C: Growing up, your younger sister Rysa would give life advice to you and your friends... What is your relationship with her like?
AP: “Rysa is blossoming into a confident, young girl, and she wants to be filmmaker, which she is working towards. She has just applied to film schools and is waiting for the results... I’m so happy and proud that she has taken this decision and that she’s so passionate about it. I love hearing her views and opinions on cinema as well as the kind of films she wants to make. I am just observing her and letting her be rather than offering her too many opinions.”
C: Why is it crucial for young women to have female role models, and who are yours?
AP: “Female role models are very important because you truly learn through example. We can read or watch as many films we like, but it often boils down to what you see around you because strong women can help you realise that it’s possible for you to achieve anything... And that makes for such positive reinforcement, especially when you see women achieving what you’ve always dreamt of. It can reinforce your belief in yourself, because when you see others do wonderful things, you realise that you can too.
I truly believe that women need to support each other, because only we understand what each one of us goes through in life. As women, we have our own issues and problems which men may never understand, even if they try to. I have been fortunate to have grown up with working women, including my grandmothers. That reinforced the message that I, too, can go out into the world, work, and pave my own path. Also, all my friends are doing such incredible work at such a young age. And all the women in our industry, right now, are breaking the glass ceiling in their own ways. It’s so encouraging to be surrounded by women you can look up to...”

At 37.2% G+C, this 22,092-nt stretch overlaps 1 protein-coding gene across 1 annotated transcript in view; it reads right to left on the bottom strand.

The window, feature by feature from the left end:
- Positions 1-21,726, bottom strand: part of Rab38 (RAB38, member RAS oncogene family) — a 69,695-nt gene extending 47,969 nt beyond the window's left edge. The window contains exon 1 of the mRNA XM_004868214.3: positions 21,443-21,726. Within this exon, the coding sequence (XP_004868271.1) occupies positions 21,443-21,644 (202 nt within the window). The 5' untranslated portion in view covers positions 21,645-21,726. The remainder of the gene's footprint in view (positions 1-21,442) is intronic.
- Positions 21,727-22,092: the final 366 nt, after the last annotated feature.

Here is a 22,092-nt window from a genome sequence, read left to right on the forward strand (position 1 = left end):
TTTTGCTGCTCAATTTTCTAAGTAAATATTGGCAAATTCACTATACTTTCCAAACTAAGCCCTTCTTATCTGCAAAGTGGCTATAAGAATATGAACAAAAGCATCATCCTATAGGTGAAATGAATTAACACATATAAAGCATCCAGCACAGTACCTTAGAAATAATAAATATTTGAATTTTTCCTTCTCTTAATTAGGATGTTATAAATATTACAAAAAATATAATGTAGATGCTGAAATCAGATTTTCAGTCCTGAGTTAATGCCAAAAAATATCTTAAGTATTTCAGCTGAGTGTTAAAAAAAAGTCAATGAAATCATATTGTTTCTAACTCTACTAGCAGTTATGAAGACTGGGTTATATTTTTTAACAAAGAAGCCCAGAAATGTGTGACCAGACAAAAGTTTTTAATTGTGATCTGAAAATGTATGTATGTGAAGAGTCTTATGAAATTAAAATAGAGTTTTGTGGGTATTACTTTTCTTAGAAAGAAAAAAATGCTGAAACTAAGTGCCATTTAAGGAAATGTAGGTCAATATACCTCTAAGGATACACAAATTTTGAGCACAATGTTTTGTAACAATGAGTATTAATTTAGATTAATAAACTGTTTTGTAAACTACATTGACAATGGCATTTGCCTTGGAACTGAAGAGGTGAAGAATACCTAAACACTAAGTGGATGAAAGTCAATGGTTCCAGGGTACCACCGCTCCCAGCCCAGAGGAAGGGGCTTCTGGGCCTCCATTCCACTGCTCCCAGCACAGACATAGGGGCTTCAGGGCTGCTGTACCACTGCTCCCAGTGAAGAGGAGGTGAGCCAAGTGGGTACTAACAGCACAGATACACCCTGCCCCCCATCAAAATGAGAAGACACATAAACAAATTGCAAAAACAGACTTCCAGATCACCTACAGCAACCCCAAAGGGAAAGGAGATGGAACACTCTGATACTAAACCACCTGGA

C: What are your hopes for your future?
AP: “I want to become the best version of myself and make a difference in the world. I want to use my voice for the right things, and I want to be happy.
I don’t know what ‘happy’ means yet, but I know I want to be happy. And
I want to be the best actor I can possibly be, keep growing, evolving, and not get caught up in unnecessary things. I have always been a very curious person and I have always wanted more for myself. So I want to keep that energy and fire going.”
C: What changes do you want to bring into the world?
AP: “I feel strongly for many causes, so I hope I can lend my voice to ones that I strongly resonate with. Women and their safety and the environment have always been very close to my heart. I hope I can use my voice and my platform to make a positive impact in those spaces.”